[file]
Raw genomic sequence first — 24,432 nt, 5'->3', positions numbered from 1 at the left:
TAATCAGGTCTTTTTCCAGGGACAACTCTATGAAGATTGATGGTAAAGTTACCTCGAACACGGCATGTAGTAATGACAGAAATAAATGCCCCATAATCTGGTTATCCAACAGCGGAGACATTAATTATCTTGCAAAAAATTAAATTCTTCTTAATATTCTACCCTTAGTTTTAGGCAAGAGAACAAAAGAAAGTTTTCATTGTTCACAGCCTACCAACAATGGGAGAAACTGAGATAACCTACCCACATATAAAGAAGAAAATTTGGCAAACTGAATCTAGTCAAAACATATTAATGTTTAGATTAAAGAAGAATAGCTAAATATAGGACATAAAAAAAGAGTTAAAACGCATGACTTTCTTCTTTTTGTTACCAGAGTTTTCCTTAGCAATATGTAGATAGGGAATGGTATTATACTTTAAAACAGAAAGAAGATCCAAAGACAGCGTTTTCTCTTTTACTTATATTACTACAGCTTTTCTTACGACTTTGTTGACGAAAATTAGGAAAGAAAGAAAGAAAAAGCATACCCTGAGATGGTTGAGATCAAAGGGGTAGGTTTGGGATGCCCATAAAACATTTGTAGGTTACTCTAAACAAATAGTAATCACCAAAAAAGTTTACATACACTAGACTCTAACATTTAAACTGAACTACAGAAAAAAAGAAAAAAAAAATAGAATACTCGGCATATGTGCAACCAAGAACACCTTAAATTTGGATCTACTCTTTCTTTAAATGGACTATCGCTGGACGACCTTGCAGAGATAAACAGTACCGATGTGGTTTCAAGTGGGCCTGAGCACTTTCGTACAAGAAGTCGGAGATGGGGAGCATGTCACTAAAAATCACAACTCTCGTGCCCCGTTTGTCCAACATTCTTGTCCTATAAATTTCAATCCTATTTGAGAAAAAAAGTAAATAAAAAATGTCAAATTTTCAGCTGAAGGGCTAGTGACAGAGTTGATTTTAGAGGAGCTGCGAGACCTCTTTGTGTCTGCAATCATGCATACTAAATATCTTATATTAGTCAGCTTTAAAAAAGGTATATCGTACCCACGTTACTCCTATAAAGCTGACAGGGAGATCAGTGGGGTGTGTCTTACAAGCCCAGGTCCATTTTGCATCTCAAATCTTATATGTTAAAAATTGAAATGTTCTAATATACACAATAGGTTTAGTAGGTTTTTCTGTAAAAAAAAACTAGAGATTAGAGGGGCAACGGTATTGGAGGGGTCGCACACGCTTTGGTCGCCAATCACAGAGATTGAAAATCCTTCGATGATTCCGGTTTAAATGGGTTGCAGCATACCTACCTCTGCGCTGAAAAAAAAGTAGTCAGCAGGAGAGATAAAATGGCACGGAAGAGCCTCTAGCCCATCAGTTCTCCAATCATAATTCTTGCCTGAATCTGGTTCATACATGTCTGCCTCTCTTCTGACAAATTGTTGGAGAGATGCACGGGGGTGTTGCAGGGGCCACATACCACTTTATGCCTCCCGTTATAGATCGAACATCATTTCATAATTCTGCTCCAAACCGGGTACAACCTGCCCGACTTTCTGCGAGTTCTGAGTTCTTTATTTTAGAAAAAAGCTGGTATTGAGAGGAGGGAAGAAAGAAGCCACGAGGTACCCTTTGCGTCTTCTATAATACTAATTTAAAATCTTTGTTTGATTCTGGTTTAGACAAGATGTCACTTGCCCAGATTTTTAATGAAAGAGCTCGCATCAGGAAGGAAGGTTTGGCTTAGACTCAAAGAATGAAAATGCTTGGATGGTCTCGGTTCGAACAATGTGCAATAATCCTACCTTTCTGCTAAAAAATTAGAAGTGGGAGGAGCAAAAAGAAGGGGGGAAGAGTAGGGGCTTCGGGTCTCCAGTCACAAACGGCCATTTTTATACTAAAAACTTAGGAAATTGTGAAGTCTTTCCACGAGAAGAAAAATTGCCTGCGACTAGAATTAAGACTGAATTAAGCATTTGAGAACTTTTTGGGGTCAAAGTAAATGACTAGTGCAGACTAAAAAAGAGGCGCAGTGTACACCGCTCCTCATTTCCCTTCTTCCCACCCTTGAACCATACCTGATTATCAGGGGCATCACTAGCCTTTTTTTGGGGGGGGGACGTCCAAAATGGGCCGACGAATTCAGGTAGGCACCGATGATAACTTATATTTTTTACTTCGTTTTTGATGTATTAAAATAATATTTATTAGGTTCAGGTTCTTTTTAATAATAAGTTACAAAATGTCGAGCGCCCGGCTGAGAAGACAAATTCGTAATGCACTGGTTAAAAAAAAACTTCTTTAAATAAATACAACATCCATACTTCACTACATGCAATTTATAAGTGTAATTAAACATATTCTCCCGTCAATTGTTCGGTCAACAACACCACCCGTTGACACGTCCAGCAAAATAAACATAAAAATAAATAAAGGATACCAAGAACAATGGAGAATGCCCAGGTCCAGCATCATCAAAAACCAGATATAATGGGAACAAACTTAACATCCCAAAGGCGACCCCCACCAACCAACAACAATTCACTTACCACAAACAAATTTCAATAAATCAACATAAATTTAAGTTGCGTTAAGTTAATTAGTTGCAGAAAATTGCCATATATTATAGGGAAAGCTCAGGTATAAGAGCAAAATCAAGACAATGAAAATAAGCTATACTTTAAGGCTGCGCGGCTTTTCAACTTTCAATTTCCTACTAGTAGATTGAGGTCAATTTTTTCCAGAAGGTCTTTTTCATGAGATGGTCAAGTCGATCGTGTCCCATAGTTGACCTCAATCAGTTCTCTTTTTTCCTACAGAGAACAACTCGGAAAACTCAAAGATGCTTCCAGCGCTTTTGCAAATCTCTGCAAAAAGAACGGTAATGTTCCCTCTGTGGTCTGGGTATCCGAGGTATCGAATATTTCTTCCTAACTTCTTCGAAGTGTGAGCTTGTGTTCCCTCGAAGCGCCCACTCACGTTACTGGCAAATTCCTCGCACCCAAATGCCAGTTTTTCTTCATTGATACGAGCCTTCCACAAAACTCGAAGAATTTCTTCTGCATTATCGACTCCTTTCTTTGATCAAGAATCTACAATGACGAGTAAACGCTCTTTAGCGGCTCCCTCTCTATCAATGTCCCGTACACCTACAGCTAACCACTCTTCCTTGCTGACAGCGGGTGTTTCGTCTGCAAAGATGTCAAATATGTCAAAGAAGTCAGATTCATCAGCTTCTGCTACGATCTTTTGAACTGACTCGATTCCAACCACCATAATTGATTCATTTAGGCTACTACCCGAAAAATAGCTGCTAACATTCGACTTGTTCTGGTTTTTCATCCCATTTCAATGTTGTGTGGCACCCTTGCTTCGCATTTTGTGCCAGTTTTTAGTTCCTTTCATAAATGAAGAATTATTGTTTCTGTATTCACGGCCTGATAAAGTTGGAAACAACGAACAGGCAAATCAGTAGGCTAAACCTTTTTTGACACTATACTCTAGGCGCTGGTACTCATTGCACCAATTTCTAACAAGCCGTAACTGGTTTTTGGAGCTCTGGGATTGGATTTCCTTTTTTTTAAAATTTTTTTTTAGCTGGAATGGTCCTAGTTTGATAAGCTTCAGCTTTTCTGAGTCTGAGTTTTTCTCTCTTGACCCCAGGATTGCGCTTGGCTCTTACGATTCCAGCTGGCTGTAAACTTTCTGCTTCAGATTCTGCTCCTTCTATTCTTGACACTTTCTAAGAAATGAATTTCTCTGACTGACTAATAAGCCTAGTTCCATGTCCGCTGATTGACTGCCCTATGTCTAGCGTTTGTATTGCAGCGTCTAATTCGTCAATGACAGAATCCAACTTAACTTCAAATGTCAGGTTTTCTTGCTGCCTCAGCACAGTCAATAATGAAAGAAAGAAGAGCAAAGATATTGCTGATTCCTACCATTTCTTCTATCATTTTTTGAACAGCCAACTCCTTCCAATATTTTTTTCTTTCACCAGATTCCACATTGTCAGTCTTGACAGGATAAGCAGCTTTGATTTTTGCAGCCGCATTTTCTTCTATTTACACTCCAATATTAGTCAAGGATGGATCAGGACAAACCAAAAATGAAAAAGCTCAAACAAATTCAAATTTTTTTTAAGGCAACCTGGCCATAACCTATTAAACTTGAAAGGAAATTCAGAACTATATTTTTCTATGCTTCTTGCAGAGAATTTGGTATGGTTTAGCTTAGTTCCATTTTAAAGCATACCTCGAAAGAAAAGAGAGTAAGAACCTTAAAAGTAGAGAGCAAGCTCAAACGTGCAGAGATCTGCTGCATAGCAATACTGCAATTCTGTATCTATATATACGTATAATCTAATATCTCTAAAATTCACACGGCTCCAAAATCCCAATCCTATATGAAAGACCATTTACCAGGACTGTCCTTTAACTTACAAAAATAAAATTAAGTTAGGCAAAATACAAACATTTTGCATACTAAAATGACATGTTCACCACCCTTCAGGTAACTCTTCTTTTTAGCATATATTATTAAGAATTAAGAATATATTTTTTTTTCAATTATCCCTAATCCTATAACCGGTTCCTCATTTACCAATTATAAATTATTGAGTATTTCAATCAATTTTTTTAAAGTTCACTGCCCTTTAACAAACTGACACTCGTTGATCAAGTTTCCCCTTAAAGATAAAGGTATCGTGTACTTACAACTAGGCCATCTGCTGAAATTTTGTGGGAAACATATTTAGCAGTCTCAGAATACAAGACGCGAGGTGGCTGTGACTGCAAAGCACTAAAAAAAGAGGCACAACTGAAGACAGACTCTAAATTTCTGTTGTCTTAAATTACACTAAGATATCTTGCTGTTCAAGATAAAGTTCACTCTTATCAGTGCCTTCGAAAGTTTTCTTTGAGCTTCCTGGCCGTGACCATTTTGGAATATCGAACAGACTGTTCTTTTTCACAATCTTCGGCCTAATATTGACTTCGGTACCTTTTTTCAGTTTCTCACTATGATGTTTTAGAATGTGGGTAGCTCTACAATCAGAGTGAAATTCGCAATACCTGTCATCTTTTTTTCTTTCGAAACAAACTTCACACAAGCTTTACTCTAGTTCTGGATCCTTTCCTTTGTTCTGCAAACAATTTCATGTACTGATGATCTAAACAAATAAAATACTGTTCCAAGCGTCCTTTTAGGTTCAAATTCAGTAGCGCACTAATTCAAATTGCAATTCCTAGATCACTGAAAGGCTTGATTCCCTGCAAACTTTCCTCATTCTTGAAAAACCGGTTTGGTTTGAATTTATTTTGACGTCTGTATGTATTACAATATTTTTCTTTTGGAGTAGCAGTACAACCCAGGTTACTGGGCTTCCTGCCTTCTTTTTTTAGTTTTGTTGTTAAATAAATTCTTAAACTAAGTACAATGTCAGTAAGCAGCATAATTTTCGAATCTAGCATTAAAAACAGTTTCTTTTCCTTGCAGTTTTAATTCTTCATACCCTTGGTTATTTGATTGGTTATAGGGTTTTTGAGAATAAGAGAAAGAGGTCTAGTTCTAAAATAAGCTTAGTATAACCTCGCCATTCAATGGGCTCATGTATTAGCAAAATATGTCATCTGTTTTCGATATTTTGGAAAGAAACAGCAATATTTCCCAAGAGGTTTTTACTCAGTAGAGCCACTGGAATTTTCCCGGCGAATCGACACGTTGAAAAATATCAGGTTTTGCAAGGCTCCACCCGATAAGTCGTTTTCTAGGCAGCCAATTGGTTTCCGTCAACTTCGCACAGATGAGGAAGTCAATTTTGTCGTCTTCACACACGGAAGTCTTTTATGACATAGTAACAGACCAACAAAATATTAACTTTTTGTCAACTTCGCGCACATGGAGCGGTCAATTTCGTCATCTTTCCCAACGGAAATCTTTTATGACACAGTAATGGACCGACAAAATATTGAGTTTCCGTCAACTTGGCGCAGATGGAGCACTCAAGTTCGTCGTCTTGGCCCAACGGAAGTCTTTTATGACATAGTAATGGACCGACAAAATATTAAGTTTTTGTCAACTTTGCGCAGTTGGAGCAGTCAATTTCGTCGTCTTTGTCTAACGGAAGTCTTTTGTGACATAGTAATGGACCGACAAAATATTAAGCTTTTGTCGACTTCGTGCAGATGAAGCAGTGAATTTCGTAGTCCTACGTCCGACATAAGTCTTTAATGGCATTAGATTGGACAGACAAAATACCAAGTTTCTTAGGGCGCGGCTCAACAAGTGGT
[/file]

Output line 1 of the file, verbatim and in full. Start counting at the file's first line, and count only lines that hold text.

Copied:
Raw genomic sequence first — 24,432 nt, 5'->3', positions numbered from 1 at the left: